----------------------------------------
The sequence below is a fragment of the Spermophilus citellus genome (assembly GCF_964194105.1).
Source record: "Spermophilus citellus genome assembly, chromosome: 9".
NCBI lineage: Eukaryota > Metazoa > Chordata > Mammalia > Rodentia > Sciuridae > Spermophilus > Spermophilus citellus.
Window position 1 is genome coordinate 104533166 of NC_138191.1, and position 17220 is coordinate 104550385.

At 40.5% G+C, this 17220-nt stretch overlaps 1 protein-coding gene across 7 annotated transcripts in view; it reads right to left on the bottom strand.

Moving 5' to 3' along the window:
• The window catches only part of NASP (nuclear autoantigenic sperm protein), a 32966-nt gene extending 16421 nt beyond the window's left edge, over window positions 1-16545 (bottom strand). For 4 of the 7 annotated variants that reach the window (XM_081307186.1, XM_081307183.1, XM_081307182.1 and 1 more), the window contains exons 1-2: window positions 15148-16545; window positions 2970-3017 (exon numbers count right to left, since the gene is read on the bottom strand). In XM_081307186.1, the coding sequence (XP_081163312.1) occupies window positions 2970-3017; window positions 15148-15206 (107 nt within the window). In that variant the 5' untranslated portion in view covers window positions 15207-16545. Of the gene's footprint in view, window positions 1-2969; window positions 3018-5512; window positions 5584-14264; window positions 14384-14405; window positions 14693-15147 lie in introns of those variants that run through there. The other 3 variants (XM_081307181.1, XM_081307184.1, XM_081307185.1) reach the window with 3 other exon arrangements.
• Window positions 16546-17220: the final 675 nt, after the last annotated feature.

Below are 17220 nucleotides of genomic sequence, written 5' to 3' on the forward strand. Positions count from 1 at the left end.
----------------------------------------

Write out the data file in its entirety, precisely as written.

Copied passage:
The sequence below is a fragment of the Spermophilus citellus genome (assembly GCF_964194105.1).
Source record: "Spermophilus citellus genome assembly, chromosome: 9".
NCBI lineage: Eukaryota > Metazoa > Chordata > Mammalia > Rodentia > Sciuridae > Spermophilus > Spermophilus citellus.
Window position 1 is genome coordinate 104533166 of NC_138191.1, and position 17220 is coordinate 104550385.

At 40.5% G+C, this 17220-nt stretch overlaps 1 protein-coding gene across 7 annotated transcripts in view; it reads right to left on the bottom strand.

Moving 5' to 3' along the window:
• The window catches only part of NASP (nuclear autoantigenic sperm protein), a 32966-nt gene extending 16421 nt beyond the window's left edge, over window positions 1-16545 (bottom strand). For 4 of the 7 annotated variants that reach the window (XM_081307186.1, XM_081307183.1, XM_081307182.1 and 1 more), the window contains exons 1-2: window positions 15148-16545; window positions 2970-3017 (exon numbers count right to left, since the gene is read on the bottom strand). In XM_081307186.1, the coding sequence (XP_081163312.1) occupies window positions 2970-3017; window positions 15148-15206 (107 nt within the window). In that variant the 5' untranslated portion in view covers window positions 15207-16545. Of the gene's footprint in view, window positions 1-2969; window positions 3018-5512; window positions 5584-14264; window positions 14384-14405; window positions 14693-15147 lie in introns of those variants that run through there. The other 3 variants (XM_081307181.1, XM_081307184.1, XM_081307185.1) reach the window with 3 other exon arrangements.
• Window positions 16546-17220: the final 675 nt, after the last annotated feature.

Below are 17220 nucleotides of genomic sequence, written 5' to 3' on the forward strand. Positions count from 1 at the left end.